University of Sussex
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Legal witnessing and mass human rights violations: remembering atrocities

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posted on 2023-06-09, 21:26 authored by Benjamin Thorne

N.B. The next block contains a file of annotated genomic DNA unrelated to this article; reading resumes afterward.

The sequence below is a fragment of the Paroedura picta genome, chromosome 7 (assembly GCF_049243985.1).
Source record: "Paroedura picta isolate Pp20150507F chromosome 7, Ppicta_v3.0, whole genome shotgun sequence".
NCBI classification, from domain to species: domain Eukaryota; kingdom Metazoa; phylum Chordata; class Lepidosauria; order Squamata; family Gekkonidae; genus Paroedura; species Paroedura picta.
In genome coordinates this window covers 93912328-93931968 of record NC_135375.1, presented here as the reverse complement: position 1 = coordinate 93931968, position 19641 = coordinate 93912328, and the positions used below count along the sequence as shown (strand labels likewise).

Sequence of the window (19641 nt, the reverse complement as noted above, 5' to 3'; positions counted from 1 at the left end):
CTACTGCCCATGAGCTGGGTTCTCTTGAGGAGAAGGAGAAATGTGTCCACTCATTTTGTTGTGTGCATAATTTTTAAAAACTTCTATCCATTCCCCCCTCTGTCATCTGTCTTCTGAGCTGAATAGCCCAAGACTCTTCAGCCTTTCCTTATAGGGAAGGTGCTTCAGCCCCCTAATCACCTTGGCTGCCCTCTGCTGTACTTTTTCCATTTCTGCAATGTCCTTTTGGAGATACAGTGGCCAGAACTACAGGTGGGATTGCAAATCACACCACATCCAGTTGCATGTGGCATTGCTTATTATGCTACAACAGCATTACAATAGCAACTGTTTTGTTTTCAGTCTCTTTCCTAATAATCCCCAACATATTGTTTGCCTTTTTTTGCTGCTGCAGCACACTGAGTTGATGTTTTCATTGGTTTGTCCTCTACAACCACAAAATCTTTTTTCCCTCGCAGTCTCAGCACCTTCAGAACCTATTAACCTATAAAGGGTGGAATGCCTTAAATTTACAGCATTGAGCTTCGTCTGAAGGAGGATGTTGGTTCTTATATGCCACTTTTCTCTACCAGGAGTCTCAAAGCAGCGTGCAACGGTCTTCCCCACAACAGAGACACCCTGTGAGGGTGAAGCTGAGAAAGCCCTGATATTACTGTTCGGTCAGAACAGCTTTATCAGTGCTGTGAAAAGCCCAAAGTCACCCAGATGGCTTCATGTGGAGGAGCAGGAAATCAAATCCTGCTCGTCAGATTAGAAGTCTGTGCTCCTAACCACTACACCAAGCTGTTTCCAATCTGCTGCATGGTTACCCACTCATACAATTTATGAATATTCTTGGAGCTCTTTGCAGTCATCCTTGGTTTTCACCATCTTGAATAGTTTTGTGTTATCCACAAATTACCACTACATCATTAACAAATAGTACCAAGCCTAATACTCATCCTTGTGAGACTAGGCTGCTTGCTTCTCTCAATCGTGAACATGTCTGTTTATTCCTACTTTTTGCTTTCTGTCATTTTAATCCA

Legal witnesses are perceived to be a crucial part of international criminal tribunals’ and courts’ responses to mass human rights violations, not only in contributing to a legal determination of guilty or not guilty being reached but also to produce a collective memory of the atrocities. However, this common claim in the transitional justice legal scholarship fails to fully understand the nature of memory. Memory construction entails fragments of individual and collective memories combining into contingent and contestable narratives of the past, and it is for this reason that the thesis challenges the claim that international criminal tribunals and courts are able to produce a collective memory of atrocities. Taking the International Criminal Tribunal for Rwanda (ICTR) as its case study, this thesis differs from the majority of legal transitional justice studies researching courts and tribunals, which have worked within traditional legal frameworks. The originality of this thesis is that it offers a conceptually driven and empirically grounded analysis of archived ICTR documents, and interview transcripts of ICTR staff from the University of Washington (UoW) archive, relating to the selection of witnesses. In order to show the limitations of legal memory the thesis constructs an original conceptual framework using Giorgio Agamben’s concept of ‘witness’ and Paul Ricoeur’s philosophical insights on 'memory’. Accordingly, the research argues for the need to understand witnessing as non-instrumental: a contingent and multi-layered discursive process. It is the discursive formations within a discourse of witnessing that constitutes the conditions determining the subject position of witness. Therefore, what the witness subject remembers is a constellation of fragments of the past, which are formed within the contingent conditions of discourse. The arguments advanced by the thesis contribute towards discussions on the role of witnesses and how the past is remembered during transitional periods, by highlighting the need for the study and practice of transitional justice to fully understand how theoretical insights can make visible the complexities and contours of the legal construction of the past. The thesis thus contributes to specific analysis of witnessing and memory, but also the broader transitional justice scholarship.


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